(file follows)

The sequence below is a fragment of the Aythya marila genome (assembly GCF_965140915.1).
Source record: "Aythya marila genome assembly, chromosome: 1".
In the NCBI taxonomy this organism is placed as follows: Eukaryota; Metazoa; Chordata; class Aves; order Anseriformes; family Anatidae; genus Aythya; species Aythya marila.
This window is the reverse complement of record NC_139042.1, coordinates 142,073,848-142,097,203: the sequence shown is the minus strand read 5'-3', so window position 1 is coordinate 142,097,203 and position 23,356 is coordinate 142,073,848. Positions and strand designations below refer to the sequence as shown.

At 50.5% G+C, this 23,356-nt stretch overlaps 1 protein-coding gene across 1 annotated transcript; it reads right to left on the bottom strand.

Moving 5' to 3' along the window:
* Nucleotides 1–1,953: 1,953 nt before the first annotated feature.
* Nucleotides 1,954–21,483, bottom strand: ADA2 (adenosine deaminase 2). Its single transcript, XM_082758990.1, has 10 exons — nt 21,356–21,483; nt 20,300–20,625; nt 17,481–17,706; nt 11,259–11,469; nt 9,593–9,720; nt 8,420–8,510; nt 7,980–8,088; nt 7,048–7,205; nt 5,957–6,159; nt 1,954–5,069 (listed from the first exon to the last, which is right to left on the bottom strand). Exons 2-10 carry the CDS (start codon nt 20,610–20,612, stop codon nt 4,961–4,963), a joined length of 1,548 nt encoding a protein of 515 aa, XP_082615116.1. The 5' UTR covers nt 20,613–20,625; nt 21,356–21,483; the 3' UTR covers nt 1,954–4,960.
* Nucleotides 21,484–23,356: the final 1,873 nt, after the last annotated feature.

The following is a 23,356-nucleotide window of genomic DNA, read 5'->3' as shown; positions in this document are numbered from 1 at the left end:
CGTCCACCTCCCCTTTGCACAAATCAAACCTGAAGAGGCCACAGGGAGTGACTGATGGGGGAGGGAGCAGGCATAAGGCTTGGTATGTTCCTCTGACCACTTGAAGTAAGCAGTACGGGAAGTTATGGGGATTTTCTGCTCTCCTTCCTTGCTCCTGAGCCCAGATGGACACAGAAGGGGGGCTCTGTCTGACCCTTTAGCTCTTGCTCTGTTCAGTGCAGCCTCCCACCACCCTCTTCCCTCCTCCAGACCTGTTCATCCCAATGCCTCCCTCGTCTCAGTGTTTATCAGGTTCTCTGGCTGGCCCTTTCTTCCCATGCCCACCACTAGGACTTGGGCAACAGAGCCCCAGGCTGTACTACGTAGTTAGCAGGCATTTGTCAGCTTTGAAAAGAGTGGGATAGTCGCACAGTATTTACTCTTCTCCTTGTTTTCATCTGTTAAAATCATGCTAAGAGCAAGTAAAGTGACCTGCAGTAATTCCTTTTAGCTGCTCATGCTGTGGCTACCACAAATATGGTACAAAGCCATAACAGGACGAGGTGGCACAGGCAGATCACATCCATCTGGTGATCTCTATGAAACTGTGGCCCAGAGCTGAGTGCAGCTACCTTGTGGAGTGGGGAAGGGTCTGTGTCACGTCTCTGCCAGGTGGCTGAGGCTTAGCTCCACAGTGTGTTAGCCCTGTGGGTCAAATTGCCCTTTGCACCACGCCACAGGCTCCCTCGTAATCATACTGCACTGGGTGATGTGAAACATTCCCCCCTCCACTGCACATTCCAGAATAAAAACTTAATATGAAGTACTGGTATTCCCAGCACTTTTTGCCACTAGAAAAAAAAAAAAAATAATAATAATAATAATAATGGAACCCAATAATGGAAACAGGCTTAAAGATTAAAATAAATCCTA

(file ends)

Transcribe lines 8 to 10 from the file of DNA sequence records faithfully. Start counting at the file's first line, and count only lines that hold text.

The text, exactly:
* Nucleotides 1,954–21,483, bottom strand: ADA2 (adenosine deaminase 2). Its single transcript, XM_082758990.1, has 10 exons — nt 21,356–21,483; nt 20,300–20,625; nt 17,481–17,706; nt 11,259–11,469; nt 9,593–9,720; nt 8,420–8,510; nt 7,980–8,088; nt 7,048–7,205; nt 5,957–6,159; nt 1,954–5,069 (listed from the first exon to the last, which is right to left on the bottom strand). Exons 2-10 carry the CDS (start codon nt 20,610–20,612, stop codon nt 4,961–4,963), a joined length of 1,548 nt encoding a protein of 515 aa, XP_082615116.1. The 5' UTR covers nt 20,613–20,625; nt 21,356–21,483; the 3' UTR covers nt 1,954–4,960.
* Nucleotides 21,484–23,356: the final 1,873 nt, after the last annotated feature.

The following is a 23,356-nucleotide window of genomic DNA, read 5'->3' as shown; positions in this document are numbered from 1 at the left end: